Pennsylvania's new Republican governor is under fire for proposing the nation's biggest cuts in higher education _ more than 50 percent for some universities _ while refusing to tax the gas drilling that is fast becoming one of the state's largest industries.
Some critics of Gov. Tom Corbett are frustrated that he won't tap such a rich source of tax revenue when the state is looking at a projected deficit next year of $4 billion.
"This is the most irrational public policy I've ever seen in my life," Democratic state Sen. Daylin Leach said Thursday. "He's supposed to be fighting for Pennsylvania. He's saying that Pennsylvania can't have this money."
Corbett has a long opposed any tax on the gas extracted from the rich deposit known as the Marcellus Shale, and he repeated that stand Tuesday in the same speech in which he outlined the cuts in education. He said a tax would hinder the growth of natural gas drilling in Pennsylvania and prevent the state from becoming the national hub of the industry.
"Let's make Pennsylvania the Texas of the natural gas boom," he urged lawmakers. "I'm determined that Pennsylvania not lose this moment. We have the chance to get it right the first time, the chance to grow our way out of the hard days."
Corbett contends the industry has already plowed billions of dollars into the state, spawned economic booms in some of Pennsylvania's most depressed areas and generated new revenue from the income, sales and other existing taxes. Pennsylvania is the largest gas-producing state without a gas extraction tax.
In the $27.3 billion budget he presented to lawmakers, Corbett proposed slashing spending on higher education by $644 million, including a more than 50 percent reduction for the 18 state-supported universities and colleges, which include Penn State, Pittsburgh and Temple. He also proposed a $1 billion cut for Pennsylvania's public schools.
"Despite state subsidies over the past decades, tuition has continued to increase," the governor said. "If the intent was to keep tuition rates down, it failed. We need to find a new model."
Students, faculty members and administrators are mobilizing to convince lawmakers, many of whom are on their side, that the cuts are unreasonable.
What effect the cuts would have on the campuses remains unclear, although tuition increases are likely and the closing of some of Penn State's 24 satellite campuses is possible, officials said. Penn State has 87,000 students all together.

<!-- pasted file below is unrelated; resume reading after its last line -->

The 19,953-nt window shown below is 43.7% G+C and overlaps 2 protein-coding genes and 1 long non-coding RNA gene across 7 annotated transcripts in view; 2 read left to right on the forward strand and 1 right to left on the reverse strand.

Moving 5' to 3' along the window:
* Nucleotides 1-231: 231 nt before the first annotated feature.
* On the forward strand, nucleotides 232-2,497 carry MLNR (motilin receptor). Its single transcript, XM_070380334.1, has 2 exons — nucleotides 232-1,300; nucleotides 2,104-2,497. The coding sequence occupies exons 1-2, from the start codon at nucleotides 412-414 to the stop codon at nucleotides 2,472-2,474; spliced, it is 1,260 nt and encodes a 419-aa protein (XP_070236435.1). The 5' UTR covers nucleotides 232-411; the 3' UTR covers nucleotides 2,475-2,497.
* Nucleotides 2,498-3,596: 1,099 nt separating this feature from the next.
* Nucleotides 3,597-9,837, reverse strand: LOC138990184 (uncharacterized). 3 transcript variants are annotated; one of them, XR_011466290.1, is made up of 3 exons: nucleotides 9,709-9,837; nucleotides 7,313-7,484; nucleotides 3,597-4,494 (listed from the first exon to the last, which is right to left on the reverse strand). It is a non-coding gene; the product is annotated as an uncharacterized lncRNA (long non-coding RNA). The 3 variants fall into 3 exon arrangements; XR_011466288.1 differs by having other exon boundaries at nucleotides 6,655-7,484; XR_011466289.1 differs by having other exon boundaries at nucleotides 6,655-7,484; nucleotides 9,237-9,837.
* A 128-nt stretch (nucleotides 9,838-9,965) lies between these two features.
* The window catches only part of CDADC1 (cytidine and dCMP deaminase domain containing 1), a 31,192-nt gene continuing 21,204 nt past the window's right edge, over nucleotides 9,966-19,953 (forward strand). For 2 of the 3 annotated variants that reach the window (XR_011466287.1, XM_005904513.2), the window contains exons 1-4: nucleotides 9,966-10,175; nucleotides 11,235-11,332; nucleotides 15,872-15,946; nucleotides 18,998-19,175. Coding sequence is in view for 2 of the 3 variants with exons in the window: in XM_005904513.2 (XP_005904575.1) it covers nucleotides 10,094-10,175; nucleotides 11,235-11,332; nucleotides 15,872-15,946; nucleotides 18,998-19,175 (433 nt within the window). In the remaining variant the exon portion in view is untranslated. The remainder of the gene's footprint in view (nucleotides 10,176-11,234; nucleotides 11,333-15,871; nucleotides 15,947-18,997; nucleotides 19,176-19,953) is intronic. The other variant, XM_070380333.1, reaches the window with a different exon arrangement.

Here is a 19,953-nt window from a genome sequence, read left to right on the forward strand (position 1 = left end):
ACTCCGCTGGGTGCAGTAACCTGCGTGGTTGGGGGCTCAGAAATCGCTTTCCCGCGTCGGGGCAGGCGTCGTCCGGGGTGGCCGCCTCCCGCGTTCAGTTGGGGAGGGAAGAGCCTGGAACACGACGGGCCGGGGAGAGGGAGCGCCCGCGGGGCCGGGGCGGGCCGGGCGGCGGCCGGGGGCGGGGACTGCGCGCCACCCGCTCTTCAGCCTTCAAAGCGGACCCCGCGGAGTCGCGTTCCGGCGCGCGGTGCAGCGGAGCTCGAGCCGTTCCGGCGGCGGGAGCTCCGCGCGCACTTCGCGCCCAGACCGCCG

"Everything is on the table," said Penn State spokeswoman Lisa Powers.
Molly Stieber, 21, president of the University of Pittsburgh's student government, said she expected Corbett would call for modest cuts for higher education because of the state's financial problems, but nothing as radical as he proposed.
"I was completely blindsided. ... Fifty percent was just unprecedented and scary," said Stieber, 21, a junior from Lancaster who is majoring in political science.
Stieber and her Penn State counterpart, Christian Ragland, are urging students and parents to contact their legislators. Plans for protest rallies and a day of student lobbying at the Capitol are in the works, they said.
"Now we're in aggressive mode," said Ragland, 22, a senior from New Jersey majoring in political science.
Corbett, who received nearly $1 million in campaign contributions from donors connected to the gas drilling industry, ran on a pledge not to increase any state taxes or fees. Republicans control both houses of the Legislature, giving Corbett a strong advantage in the budget negotiations that will take place in the coming weeks.
Democratic former Gov. Ed Rendell and leaders of the Senate GOP majority sought to negotiate a compromise on a drilling tax last fall, but the effort failed. Some Democrats are renewing the push this year.
"It's a matter of fairness that these drillers pay," said Rep. Greg Vitali. He said annual revenue from his bill would amount to $200 million this coming year and rise to $430 million by 2015-16.
David Masur, director of the lobbying group PennEnvironment, said a tax would have "zero political fallout," since it would be paid not by ordinary Pennsylvanians but by the drilling companies.
"Where are they going to go?"" he asked. "The gas isn't going anywhere."